HOW TO DIE OF EMBARRASSMENT EVERY DAY by Ann Hodgman

HOW TO DIE OF EMBARRASSMENT EVERY DAY

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Age Range: 9 - 12

KIRKUS REVIEW

Hodgman looks back humorously at her 1960s childhood in the Rochester, N.Y., area, recalling incidents that pained her at the time or seem embarrassing in retrospect. There was the way she bragged about her reading before she knew better, the fourth-grade nickname (Hampton Schnoz) bestowed by a classmate she’d asked about her appearance and the total lack of athletic ability that left her at the bottom of the climbing ropes. She includes poems from her “bird sequence,” written in third grade. Not all events are mortifying. Some just reflect what it was like to be young at the time. There is the longed-for Petunia the Climbing Skunk from F.A.O. Schwartz that she didn't get for Christmas, a lovely description of birthday-party entertainments that includes Spiderweb and the Kim Game and the scary school-bus driver who threatened his misbehaving passengers with a rifle. Some anecdotes are very short; others go on for several pages. Occasional photographs of herself and her husband, as well as both their families back to their grandparents, will help readers picture these children from long ago. There is no hint of the larger political turmoil of the time. Rueful, funny and nostalgic, this will ring true to parents and grandparents and may be even more appealing to them than to a child readership—whose impression of the 1960s will be very different. (Memoir. 9-12)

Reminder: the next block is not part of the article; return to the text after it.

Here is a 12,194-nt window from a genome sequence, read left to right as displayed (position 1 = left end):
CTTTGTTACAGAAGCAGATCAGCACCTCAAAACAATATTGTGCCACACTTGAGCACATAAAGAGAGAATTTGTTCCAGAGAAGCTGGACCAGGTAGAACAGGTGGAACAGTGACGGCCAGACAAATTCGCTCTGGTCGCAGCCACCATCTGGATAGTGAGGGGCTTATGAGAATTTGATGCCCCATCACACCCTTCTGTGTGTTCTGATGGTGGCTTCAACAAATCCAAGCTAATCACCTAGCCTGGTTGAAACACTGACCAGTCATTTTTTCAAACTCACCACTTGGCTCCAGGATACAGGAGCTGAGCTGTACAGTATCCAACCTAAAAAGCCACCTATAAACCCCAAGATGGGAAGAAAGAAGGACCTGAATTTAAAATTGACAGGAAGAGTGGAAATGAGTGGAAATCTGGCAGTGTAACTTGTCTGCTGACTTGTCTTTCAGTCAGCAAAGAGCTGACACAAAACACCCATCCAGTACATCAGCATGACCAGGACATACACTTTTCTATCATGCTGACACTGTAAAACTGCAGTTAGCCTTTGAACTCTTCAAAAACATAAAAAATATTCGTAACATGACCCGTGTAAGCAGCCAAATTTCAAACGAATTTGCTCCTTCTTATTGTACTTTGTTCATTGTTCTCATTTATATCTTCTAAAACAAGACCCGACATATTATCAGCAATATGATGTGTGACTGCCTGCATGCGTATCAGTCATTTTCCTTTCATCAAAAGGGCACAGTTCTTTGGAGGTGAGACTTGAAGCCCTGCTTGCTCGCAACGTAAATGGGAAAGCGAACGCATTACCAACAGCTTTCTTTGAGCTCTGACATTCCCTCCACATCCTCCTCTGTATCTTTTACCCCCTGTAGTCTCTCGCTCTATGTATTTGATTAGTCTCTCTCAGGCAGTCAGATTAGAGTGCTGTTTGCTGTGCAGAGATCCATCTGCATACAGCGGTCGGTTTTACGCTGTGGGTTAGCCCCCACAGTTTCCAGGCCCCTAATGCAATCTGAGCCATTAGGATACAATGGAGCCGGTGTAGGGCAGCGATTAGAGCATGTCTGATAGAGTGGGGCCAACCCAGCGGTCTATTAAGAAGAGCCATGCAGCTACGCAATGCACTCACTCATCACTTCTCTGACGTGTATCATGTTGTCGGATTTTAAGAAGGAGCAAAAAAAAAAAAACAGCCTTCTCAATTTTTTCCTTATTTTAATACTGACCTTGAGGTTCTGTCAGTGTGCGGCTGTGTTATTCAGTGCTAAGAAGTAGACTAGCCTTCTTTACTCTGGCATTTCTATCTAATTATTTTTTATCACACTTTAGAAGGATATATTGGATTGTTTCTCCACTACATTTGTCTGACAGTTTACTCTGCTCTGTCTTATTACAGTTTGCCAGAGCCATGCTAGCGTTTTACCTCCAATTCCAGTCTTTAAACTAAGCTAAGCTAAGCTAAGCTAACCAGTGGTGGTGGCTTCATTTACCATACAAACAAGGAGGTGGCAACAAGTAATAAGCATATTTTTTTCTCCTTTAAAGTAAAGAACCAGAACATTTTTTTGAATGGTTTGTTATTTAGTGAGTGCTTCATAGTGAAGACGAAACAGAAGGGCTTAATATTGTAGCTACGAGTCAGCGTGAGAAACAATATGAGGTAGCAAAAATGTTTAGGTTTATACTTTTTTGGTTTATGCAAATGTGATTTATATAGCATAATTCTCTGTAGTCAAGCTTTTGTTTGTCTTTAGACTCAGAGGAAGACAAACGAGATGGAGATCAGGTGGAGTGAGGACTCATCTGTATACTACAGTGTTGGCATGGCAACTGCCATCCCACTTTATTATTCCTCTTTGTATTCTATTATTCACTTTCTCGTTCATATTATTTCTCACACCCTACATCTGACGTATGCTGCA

Pub Date: May 10th, 2011
ISBN: 978-0-8050-8705-5
Page count: 224pp
Publisher: Henry Holt
Review Posted Online:
Kirkus Reviews Issue: April 1st, 2011




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